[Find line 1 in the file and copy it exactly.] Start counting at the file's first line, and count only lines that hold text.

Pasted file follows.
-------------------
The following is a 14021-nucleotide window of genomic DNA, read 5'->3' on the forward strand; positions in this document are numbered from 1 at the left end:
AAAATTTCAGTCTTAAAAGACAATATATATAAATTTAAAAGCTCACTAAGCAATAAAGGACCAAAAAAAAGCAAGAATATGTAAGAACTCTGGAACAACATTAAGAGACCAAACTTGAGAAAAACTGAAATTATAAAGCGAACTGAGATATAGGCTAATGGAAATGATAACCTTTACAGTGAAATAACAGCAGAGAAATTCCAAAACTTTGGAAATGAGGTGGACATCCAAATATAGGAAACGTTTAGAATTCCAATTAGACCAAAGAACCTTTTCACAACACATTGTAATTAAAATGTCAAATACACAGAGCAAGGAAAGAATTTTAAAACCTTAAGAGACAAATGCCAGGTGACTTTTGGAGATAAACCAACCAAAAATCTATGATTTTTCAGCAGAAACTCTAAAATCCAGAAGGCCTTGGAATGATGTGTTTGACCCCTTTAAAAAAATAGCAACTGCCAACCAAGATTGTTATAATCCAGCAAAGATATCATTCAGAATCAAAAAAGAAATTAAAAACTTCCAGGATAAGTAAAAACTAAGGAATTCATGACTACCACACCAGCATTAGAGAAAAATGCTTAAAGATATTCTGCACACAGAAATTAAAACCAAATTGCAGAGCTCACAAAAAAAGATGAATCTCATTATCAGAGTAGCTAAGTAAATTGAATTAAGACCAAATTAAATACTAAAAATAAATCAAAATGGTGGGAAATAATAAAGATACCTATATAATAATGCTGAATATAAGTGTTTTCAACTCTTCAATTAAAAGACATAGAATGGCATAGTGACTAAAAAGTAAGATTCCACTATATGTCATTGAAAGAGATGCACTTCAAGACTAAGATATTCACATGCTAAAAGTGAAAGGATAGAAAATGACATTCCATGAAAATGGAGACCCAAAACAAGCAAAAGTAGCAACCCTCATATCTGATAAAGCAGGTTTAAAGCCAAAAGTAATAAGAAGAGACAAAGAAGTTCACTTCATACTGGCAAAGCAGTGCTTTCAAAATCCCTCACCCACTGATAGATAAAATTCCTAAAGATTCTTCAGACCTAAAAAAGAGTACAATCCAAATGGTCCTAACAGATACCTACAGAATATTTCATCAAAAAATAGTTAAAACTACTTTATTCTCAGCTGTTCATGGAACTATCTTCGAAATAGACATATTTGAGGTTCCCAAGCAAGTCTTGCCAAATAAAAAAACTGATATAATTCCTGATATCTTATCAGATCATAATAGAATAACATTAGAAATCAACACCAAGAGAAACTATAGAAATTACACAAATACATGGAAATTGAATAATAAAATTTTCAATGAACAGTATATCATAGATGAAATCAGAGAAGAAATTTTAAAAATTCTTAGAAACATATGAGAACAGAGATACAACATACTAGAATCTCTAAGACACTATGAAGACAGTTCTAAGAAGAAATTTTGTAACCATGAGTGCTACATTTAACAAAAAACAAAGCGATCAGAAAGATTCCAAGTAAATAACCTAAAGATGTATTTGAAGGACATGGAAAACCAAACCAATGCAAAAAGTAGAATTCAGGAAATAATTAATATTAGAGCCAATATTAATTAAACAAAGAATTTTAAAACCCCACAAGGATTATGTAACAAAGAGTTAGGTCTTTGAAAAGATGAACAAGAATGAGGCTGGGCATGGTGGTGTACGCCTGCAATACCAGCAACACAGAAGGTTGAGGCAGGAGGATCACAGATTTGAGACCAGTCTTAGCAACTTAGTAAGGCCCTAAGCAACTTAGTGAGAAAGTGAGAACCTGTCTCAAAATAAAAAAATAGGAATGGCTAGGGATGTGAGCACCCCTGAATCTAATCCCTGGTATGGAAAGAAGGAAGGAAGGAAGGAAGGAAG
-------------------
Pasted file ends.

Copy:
The following is a 14021-nucleotide window of genomic DNA, read 5'->3' on the forward strand; positions in this document are numbered from 1 at the left end: